London Natural History Society The place for wildlife in London

London Natural History Society - The place for wildlife in London

ESSEX compiled by Howard Vaughan

RSPB Rainham Marshes

The wader passage from April continued well into May with Temminck’s Stint basically being the only ‘missing’ species. Both Curlew Sandpiper and Little Stint were seen in the first week and three Wood Sandpipers on the 3rd quickly became five with one staying until the 10th. Bar-tailed Godwit peaked at 40 (4th), Grey Plover at 22 (5th) and Whimbrel at 16 (5th) with Sanderling and Turnstone reported the same day. A pair of Black-winged Stilts dropped in on the 10th but did not stay the night and there was even a late Jack Snipe on the 6th! The 10th also saw three very high flying Spoonbills heading over the reserve but at least the Crane on the 21st had the decency to come down and stay till the following morning. It was the first here in 35 years and was very well appreciated. Eclipsing even this was the adult Laughing Gull seen by just a few lucky people on the 9th (a first for Essex) and the Bonaparte’s Gull from Barking did the decent thing and was seen from Ferry Lane on the 16th, 17th and 20th. Kittiwake, Caspian, Iceland, Med and Yellow-legged Gulls added a touch of winter gull magic to the spring! Ten adult Little Gulls on the 18th rounded things off nicely. There was no big tern push but Little (3rd and 5th), Black (two on 27th), Arctic and Sandwich were noted. A male Garganey on the 12th became a pair on the 13th and two males were seen on the 17th. Marsh Harriers were looking settled and several Red Kites were again noted along with a superb Black Kite (18th) and an eye level Osprey (20th). Four Turtle Dove fly throughs was the best spring showing for ten years and there were two Quail from the 6th-8th and another from the 22nd-24th. Birder behaviour was impeccable despite the frustratingly close encounters with this invisible singer. A female Ring Ouzel lingered from the 3rd -12th and Whinchats, Greenland Wheatears and a Black Redstart drifted through while the last Short-eared Owl sighting was on the 6th after another great winter.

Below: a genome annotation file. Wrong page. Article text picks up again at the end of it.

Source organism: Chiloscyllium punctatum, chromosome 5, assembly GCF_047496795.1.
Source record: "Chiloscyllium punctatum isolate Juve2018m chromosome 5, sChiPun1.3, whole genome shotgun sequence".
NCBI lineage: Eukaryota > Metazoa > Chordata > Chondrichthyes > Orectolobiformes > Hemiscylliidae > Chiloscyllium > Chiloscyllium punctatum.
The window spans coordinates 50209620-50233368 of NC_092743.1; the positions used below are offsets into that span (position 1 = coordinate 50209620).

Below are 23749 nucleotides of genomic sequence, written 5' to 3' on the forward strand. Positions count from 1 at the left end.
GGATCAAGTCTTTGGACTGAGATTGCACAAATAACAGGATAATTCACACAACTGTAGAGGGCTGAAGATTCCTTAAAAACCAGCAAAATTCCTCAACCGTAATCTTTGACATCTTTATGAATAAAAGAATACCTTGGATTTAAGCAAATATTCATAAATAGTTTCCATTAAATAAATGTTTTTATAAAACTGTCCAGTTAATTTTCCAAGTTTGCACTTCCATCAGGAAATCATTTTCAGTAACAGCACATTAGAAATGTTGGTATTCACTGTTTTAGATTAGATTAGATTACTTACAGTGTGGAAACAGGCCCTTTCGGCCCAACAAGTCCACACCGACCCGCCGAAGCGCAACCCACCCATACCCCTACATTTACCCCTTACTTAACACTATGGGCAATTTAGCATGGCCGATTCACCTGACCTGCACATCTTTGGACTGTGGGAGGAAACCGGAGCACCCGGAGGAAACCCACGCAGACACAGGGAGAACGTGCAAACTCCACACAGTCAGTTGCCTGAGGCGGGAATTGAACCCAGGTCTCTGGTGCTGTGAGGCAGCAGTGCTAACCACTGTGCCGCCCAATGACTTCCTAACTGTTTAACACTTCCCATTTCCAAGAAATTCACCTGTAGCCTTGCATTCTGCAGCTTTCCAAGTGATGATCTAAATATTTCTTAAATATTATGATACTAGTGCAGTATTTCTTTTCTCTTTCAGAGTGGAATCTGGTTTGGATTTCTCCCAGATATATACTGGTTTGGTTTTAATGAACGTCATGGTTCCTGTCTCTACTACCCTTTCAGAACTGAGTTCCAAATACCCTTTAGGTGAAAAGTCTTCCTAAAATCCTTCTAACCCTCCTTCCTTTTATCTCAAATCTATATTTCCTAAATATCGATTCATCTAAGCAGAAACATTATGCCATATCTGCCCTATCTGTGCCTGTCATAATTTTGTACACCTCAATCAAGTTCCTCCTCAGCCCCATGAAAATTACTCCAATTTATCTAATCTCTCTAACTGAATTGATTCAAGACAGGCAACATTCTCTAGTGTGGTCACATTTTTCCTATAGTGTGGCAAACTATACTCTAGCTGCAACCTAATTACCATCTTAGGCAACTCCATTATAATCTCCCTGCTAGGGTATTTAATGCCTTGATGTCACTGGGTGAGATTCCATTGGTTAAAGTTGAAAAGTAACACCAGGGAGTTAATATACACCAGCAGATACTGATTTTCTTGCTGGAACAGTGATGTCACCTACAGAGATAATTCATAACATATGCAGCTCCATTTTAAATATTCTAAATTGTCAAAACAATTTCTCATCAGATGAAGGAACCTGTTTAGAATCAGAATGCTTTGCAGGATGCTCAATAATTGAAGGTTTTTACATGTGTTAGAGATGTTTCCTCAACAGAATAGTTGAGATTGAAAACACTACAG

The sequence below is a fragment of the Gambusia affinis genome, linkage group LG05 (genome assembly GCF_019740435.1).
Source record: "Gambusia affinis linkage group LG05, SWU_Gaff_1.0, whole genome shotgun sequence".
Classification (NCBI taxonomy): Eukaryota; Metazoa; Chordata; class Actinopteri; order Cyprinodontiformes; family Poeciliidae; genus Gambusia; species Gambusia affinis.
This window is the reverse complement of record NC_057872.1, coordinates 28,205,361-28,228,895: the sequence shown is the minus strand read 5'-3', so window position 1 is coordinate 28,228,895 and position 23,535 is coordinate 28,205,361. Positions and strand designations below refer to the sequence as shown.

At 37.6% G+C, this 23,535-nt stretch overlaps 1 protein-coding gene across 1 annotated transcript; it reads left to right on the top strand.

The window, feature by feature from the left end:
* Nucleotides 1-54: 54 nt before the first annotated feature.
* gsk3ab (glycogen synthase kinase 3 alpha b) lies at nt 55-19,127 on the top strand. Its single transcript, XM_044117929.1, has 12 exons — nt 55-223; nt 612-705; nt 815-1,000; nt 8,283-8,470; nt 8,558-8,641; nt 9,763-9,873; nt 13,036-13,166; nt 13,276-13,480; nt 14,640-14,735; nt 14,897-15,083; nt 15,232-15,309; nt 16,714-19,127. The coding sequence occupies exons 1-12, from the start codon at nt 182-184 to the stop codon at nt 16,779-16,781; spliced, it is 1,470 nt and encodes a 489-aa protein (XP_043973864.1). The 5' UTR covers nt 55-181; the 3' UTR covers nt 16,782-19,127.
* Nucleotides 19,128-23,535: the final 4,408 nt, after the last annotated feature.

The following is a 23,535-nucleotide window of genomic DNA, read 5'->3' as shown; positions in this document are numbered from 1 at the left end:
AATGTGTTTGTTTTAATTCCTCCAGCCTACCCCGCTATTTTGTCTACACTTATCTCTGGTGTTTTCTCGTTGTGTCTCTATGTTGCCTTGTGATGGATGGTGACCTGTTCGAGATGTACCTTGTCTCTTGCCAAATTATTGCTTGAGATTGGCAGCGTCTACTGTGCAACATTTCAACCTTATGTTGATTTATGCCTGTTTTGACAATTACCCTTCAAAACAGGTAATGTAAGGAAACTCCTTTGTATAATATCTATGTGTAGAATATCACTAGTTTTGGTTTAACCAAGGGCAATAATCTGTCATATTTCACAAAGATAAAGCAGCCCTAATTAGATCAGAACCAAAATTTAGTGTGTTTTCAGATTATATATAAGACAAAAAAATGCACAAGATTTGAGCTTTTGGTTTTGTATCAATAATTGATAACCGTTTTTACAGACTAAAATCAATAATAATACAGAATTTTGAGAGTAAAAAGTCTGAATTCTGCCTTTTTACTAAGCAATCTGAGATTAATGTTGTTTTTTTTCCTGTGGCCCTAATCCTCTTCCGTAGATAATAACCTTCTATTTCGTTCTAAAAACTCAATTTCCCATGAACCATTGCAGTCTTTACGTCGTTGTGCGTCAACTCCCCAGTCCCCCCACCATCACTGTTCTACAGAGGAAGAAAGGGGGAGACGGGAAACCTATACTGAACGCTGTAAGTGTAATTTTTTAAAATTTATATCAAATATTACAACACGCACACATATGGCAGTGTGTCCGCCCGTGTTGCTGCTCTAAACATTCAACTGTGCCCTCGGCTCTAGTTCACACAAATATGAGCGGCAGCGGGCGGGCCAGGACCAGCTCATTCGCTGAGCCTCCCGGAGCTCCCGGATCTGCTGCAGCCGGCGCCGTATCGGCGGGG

Metropolitan Essex (LHNS area)

The wader passage from April a first-summer Bonaparte’s Gull was found at Creekmouth on the 14th before spending time around Barking Bay/Crossness over the following week before returning to Creekmouth on the 23rd. Several Med Gulls were also noted and one Caspian Gull was still commuting between there and the Thames Barrier Park. Amongst the now regular Red Kite sightings a Black Kite was tracked from Gidea Park to Hainault Forest CP on the 10th while Honey Buzzards were noted over Romford on the next two consecutive days. Trios of Red Kites were seen through Romford and Buckhurst Hill on the 14th and Wanstead on the 28th – all others were of singles. Ospreys were seen over Gallions Reach (7th) and Walthamstow Reservoirs and Woodford Green on the 25th. The Reservoirs also held a good smattering of passage waders along with Arctic Tern and the first local Spotted Flycatcher on the 16th. Up the Lee Valley the Kittiwake lingered on the KGV until it succumbed on the 15th and Black Terns were seen in the 1st, 4th and 5th with a Little Gull on the 9th. A male Garganey took up semi-residence at Dagenham Chase from the 9th and a Great Egret was noted over Gallions Reach on the 11th. Black Redstarts seem to have several established territories in the area but Turtle Doves are still thin on the ground.